Post #333: How did 901 Glyndon happen?

Posted on August 2, 2019

You can see the background on 901 Glyndon in this posting.  It’s a building with two floors of condos over one floor of retail space.

Put aside the fact that it is jarringly out-of-place in a neighhorhood of single-family homes.  My question is, how did this get built under standard Vienna commercial (C1) zoning?  Doesn’t that zoning require that more than half of the building be used for commercial purposes? 

First, it’s definitely zoned C1.  That’s what the current Fairfax County tax map and tax assessment say.

Second, under C1, the building must be principally used for commercial purposes, not housing.   Here’s the statute, emphasis mine:

Sec. 18-73. - Special conditional limitations.
Residential apartment use shall be permitted where:

1. The apartment is located in a building which is principally occupied and used for other uses permitted in section 18-72;

2. Such apartments are located on a floor above the street floor of said building; and

So, sure, apartments (or, I guess, condos) can be located on the second or higher floor.  But I thought that “principally occupied and used” for commercial purposes meant that 51% of the floor area of the building had to be for commercial purposes.  At least, historically.  And that this provision was why mixed-use was not viable under existing C1 regulation, because it would require a minimum of 1.5 floors of commercial space in a three-floor building, and that the second-floor commercial space generally commanded poor rents.

In short, I thought that the “principally occupied and used” clause was a significant barrier to construction of mixed-use buildings under existing C1 zoning.  I thought it required the majority of the occupied portion of the building to be for commercial use (and so, only the minority of it for housing).  And that’s, in theory, why the Town elders thought that Vienna so desperately needed MAC zoning.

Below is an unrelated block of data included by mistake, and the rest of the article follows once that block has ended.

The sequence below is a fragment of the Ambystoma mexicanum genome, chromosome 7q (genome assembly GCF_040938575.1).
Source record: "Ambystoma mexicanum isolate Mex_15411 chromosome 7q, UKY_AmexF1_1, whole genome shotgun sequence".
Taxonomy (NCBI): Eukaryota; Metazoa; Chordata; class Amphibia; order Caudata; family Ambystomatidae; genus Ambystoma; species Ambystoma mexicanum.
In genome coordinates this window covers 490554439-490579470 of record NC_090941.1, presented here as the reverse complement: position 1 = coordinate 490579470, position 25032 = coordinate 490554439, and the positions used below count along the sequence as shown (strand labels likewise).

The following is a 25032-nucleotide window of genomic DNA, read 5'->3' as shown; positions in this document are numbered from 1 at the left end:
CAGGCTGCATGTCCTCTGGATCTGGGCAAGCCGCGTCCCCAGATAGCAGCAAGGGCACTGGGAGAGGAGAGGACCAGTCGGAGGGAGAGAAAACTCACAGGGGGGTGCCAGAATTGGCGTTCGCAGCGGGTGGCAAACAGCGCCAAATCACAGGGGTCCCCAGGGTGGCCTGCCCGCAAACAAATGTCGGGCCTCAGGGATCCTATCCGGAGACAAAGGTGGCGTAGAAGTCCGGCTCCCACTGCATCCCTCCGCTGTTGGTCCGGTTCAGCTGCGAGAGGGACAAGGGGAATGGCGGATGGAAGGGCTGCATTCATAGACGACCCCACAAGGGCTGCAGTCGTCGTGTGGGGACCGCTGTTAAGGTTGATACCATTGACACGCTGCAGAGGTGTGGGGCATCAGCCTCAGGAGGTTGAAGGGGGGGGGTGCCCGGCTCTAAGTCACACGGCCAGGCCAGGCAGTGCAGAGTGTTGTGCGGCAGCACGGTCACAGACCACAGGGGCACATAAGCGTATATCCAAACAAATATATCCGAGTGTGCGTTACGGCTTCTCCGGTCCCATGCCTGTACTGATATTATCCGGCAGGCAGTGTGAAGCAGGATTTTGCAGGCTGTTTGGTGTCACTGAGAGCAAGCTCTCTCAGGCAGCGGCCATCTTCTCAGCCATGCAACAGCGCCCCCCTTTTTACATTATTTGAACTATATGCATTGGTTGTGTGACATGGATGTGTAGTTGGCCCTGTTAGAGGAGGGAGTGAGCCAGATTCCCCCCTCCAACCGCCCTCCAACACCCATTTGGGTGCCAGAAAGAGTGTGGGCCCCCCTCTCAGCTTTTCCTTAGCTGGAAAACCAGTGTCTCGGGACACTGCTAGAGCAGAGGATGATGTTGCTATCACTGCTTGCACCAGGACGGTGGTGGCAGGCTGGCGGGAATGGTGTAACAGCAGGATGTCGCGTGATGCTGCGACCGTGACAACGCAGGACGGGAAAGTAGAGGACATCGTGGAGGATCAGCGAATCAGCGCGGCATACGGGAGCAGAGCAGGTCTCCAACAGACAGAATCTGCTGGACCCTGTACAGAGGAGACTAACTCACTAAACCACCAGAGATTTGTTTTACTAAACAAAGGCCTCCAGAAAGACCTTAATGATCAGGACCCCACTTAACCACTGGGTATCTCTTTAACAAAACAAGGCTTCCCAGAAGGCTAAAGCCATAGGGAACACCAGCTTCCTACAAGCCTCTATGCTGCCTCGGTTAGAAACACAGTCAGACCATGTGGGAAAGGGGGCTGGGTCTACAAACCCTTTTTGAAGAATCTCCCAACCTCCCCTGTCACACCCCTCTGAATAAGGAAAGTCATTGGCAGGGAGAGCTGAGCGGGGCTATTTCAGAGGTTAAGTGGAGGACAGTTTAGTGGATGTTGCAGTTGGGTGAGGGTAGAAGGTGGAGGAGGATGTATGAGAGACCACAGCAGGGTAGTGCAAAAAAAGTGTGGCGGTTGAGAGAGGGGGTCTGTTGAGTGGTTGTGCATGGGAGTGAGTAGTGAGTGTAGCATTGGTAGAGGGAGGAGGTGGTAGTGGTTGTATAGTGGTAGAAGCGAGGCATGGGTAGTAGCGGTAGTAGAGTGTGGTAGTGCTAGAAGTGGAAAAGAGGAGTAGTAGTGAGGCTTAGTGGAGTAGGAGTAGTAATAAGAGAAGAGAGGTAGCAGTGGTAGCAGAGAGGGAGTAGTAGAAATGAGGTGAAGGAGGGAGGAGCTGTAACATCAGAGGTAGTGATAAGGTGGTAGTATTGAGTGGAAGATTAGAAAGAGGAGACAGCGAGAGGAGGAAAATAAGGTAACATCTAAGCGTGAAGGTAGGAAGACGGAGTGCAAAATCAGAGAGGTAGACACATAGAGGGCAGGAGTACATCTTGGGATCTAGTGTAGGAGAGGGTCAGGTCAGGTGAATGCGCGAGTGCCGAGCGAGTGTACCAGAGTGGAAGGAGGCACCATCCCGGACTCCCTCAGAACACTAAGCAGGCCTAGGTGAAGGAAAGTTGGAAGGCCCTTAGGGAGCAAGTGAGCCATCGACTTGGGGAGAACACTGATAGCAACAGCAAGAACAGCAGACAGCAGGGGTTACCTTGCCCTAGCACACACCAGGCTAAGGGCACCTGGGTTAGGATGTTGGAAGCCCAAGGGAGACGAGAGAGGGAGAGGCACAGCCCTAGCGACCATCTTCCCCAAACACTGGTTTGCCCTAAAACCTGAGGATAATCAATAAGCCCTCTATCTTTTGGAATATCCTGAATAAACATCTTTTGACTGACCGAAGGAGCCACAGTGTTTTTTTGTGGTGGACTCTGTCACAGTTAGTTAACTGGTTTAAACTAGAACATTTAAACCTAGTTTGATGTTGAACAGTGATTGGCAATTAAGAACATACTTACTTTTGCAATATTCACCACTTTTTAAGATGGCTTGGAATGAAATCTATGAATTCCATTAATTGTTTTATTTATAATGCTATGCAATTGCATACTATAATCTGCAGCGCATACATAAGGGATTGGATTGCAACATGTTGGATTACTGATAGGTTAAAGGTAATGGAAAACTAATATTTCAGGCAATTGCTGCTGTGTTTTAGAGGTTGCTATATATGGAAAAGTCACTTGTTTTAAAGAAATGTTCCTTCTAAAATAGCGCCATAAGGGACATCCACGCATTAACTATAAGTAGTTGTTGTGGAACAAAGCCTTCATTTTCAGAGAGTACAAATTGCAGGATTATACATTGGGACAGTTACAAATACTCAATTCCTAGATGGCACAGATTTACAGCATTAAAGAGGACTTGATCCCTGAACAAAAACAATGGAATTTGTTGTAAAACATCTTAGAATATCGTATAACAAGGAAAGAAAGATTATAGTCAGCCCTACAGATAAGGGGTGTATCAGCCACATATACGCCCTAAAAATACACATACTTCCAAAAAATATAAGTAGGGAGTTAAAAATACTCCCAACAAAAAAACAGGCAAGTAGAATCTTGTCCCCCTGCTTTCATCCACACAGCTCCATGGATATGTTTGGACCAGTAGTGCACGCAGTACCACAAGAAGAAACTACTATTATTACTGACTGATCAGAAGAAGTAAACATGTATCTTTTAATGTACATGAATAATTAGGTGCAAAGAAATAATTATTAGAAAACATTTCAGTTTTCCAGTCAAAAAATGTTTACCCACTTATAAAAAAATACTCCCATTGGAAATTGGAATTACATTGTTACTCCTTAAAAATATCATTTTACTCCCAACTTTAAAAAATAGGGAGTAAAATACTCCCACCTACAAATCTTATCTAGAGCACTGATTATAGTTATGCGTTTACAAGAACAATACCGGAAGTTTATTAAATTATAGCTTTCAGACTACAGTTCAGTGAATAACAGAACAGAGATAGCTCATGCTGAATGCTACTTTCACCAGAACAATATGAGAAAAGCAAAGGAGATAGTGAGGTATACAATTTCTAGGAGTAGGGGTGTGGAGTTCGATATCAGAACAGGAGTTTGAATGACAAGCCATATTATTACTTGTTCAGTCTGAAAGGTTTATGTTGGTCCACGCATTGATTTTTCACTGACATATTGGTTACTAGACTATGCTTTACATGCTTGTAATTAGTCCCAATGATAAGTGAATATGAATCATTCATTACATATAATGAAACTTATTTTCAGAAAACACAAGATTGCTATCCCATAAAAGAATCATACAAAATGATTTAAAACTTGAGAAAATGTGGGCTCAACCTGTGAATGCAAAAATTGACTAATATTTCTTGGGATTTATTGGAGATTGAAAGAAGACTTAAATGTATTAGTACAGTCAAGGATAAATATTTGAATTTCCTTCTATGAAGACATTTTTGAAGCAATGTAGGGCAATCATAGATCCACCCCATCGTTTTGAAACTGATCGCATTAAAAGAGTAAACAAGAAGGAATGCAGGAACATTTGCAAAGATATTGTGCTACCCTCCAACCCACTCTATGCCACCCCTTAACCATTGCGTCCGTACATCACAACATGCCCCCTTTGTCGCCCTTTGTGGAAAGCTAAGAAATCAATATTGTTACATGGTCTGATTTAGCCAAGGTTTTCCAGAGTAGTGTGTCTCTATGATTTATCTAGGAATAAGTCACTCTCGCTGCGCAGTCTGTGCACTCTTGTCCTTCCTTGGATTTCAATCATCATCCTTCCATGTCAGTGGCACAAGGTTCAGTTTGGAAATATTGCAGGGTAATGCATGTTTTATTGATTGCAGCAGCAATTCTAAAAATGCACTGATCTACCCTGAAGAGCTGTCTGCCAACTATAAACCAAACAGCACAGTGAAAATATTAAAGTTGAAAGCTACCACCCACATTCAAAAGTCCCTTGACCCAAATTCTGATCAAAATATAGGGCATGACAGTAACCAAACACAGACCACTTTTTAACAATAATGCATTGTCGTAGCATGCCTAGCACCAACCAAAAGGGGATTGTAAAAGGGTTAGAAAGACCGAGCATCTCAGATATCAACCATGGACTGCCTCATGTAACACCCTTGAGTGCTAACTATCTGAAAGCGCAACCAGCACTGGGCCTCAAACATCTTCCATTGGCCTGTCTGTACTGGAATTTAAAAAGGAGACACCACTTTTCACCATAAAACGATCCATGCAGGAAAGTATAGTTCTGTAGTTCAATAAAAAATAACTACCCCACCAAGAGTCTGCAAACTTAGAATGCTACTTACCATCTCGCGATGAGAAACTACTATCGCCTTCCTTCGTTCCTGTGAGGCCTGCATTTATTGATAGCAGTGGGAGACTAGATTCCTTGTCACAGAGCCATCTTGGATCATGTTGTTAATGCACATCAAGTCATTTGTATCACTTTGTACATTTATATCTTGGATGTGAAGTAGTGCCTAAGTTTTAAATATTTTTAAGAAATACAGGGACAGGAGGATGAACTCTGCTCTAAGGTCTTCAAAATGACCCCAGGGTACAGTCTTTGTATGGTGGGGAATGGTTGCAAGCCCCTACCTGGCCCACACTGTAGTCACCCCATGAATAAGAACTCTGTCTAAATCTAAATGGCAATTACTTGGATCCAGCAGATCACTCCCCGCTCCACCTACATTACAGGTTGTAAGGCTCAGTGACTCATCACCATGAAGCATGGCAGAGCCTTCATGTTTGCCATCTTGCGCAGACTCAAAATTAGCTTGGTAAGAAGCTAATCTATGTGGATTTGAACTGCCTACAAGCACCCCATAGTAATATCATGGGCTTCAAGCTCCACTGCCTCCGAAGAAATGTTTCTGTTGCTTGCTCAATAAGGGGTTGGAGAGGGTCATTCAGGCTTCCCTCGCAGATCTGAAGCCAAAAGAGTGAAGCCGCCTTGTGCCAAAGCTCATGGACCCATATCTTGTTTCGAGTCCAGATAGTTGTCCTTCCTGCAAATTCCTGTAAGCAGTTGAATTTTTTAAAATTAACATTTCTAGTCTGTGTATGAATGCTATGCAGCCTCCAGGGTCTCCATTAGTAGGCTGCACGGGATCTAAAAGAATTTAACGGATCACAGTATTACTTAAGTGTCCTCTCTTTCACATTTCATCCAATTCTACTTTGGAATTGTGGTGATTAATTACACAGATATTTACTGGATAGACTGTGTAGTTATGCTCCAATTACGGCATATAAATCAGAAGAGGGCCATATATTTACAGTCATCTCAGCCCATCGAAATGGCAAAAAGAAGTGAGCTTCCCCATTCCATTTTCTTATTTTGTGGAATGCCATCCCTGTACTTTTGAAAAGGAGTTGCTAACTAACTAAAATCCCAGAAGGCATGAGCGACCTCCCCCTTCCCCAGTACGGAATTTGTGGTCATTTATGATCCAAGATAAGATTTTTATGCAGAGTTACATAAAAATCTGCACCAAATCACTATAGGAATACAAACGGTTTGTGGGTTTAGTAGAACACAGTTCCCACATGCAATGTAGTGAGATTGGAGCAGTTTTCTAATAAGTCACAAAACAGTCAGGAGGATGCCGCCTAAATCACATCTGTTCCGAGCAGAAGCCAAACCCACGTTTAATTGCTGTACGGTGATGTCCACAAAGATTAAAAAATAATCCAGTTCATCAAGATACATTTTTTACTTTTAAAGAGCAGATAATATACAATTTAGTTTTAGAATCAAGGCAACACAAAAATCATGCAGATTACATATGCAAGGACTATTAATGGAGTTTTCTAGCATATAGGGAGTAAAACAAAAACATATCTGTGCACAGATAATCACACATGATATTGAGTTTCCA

Apparently, I was dead wrong on all counts.  

I went to the Town of Vienna website, where a search for 901 Glyndon turns up a 9/27/2013 BAR work session, a 10/17/2019 BAR meeting, and a citizen statement at a 12/16/2013 Town Council meeting.  The only one available on-line is the last one and in all cases, this was referred to, without question, as by-right development.

The video of the 12/16/2013 Town Council meeting is available (at this URL, although for me, this only plays in Chrome, and no other browser.)  Discussion lasts from about 17 minutes to 30 minutes into the video.  I found out quite a bit.

There was no community input on the proposed redevelopment at 901 Glyndon.  There was nothing on the Town website showing the new plans.  At the BAR meeting, this was discussed as by-right development.  Town Planner provided minimal information, but the (then) director of Planning and Zoning provided paper-copy information from Town Archives.  None of the information was on the Town website.